Almost two years ago (has it really been two years?!) I received a reply to our House Manager position posting that was summed up with “Simply put, I love bringing people together and making things happen.” If you know anything about Francesca, the gal behind the lifestyle photography company Coco Prop Shop, you also know that while much has changed for her and us since 2015, that description of her remains unchanged.
Watching and helping our members grow their businesses is by far the best part about what I do. Getting a front row seat during the process – and having that growth be so intertwined with our day-to-day ops at the House – has been especially enjoyable. From shoots to collaborations and everything in between, Frankie (as we can’t help but call her – sorry, Franks!) has achieved what she so whole-heartedly jumped in to do two years ago. She’s our glue. I couldn’t pass up the chance to interview her myself for her Small Biz Story, and enjoy a little time spent reminiscing about her journey.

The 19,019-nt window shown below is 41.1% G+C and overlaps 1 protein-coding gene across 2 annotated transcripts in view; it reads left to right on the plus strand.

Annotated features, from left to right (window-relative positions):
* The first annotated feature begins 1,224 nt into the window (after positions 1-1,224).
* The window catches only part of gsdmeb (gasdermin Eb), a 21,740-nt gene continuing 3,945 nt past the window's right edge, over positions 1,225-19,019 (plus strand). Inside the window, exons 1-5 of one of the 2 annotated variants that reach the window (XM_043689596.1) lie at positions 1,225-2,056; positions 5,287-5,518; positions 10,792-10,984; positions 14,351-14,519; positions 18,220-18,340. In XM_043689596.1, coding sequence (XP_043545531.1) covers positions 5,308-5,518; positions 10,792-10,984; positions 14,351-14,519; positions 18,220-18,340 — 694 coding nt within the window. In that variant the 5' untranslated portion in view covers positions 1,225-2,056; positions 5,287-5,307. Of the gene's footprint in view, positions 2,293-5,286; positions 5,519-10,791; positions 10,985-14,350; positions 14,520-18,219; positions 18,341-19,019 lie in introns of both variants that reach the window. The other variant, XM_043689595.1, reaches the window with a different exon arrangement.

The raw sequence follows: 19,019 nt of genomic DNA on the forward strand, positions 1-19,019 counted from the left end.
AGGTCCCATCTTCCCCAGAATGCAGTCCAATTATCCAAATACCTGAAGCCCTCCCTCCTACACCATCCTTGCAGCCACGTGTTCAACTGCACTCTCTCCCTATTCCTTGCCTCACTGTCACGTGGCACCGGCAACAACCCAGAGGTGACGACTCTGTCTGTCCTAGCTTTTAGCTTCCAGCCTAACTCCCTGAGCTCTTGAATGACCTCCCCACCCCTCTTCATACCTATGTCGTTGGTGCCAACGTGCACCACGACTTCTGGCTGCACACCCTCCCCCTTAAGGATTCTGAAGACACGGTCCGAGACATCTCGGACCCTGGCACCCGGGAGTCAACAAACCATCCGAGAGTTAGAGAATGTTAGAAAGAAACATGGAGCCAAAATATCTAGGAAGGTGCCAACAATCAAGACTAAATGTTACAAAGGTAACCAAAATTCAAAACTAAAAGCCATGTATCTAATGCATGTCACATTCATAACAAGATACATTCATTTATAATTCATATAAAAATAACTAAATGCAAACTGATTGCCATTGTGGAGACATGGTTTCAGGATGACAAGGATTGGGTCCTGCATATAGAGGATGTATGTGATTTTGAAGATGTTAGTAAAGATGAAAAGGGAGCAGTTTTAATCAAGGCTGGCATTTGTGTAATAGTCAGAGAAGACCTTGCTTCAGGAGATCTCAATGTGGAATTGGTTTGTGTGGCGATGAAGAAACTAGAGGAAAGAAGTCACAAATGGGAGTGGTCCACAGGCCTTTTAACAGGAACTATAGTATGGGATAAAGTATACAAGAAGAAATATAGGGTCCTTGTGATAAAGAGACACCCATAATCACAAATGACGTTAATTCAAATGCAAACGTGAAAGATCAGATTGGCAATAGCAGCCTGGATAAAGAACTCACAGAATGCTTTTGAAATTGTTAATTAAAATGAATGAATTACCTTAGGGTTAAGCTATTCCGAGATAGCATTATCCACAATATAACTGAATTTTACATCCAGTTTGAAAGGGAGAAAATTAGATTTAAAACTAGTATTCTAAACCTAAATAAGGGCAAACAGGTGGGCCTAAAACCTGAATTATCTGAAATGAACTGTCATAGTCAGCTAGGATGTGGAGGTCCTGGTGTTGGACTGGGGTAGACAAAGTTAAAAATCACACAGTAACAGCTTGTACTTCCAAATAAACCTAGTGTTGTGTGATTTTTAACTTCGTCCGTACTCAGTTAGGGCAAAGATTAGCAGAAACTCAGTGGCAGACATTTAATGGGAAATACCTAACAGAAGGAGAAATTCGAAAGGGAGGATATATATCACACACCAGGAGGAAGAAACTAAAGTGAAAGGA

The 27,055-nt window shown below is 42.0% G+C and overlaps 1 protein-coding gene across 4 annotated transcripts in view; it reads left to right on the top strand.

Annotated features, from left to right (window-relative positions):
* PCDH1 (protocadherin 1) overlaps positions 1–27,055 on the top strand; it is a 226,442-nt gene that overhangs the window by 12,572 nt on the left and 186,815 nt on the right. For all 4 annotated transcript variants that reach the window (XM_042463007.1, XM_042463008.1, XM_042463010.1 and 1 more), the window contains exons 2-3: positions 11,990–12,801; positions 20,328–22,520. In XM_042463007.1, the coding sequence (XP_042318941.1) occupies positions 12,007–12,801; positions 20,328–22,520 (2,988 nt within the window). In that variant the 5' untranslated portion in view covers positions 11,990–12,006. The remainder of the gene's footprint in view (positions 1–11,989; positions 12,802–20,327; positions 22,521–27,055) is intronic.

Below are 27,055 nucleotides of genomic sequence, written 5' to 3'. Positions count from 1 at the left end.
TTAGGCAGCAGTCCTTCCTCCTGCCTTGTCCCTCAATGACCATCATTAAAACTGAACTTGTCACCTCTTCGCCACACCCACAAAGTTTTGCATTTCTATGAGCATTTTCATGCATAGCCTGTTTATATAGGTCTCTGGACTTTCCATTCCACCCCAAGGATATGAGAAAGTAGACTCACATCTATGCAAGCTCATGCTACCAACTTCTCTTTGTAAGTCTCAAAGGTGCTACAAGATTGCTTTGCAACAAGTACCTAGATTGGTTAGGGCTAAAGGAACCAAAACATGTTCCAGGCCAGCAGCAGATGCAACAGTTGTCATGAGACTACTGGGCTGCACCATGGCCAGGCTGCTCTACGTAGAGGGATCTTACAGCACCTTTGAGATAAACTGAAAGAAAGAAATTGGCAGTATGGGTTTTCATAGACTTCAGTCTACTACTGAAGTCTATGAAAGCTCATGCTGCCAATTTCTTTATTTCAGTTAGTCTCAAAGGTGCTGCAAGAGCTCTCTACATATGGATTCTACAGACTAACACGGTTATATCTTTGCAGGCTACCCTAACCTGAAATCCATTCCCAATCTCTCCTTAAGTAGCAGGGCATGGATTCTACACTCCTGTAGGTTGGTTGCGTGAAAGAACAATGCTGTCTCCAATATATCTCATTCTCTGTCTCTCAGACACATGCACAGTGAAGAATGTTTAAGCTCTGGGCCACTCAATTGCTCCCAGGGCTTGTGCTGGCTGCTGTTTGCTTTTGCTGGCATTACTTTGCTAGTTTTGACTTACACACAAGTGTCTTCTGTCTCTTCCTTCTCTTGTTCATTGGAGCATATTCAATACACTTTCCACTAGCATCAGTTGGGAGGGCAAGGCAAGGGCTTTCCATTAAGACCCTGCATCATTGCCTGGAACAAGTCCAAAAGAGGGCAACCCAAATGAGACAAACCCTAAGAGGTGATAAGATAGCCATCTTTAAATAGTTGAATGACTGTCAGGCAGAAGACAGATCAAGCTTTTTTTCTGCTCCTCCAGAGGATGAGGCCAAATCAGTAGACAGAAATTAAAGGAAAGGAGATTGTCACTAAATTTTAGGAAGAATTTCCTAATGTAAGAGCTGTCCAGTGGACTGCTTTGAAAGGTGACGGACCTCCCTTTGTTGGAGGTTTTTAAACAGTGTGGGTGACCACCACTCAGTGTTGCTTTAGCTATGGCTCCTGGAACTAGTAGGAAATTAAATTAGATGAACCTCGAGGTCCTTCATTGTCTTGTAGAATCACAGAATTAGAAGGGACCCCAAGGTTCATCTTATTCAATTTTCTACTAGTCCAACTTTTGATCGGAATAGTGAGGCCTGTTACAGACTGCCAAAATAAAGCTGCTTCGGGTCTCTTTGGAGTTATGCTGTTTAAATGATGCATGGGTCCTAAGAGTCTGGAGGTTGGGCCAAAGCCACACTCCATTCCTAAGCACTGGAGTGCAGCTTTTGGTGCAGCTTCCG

Big thanks to Comcapphoto for the shots!
What are you drinking?
Hot coffee (but it’s usually cold) – I’m a slow drinker.
Current mood in less than 3 words:
Motivated and ready.
How did you discover that photography was what you wanted to do?
While in college, I was always drawn to creative industries – I knew I didn’t want to spend all day at a desk or doing repetitive tasks. I ended up with photography while studying abroad in Italy – I took a course in food photography in Florence. I was always interested in hospitality, and maybe marketing? So I tried working with a commercial photographer after college, traveling all over for a year – with the PGA, on editorial campaigns, major productions, and work like that.
How’d you take the leap from passion to full time job?
I went from having a really unconventional job to something very corporate, so those experiences made me realize I wanted something in the middle: the freedom of my creativity but with structure. And, after working at a resort, I realized that I really wanted to find something that I was fulfilled doing but allowed me flexibility in my personal life. Two years ago, that personal life became more of a focus as I was dealing with a family emergency, and couldn’t navigate the politics of taking more and more personal and vacation days. Time was of the essence; I’d been wanting to do it and I couldn’t wait any longer.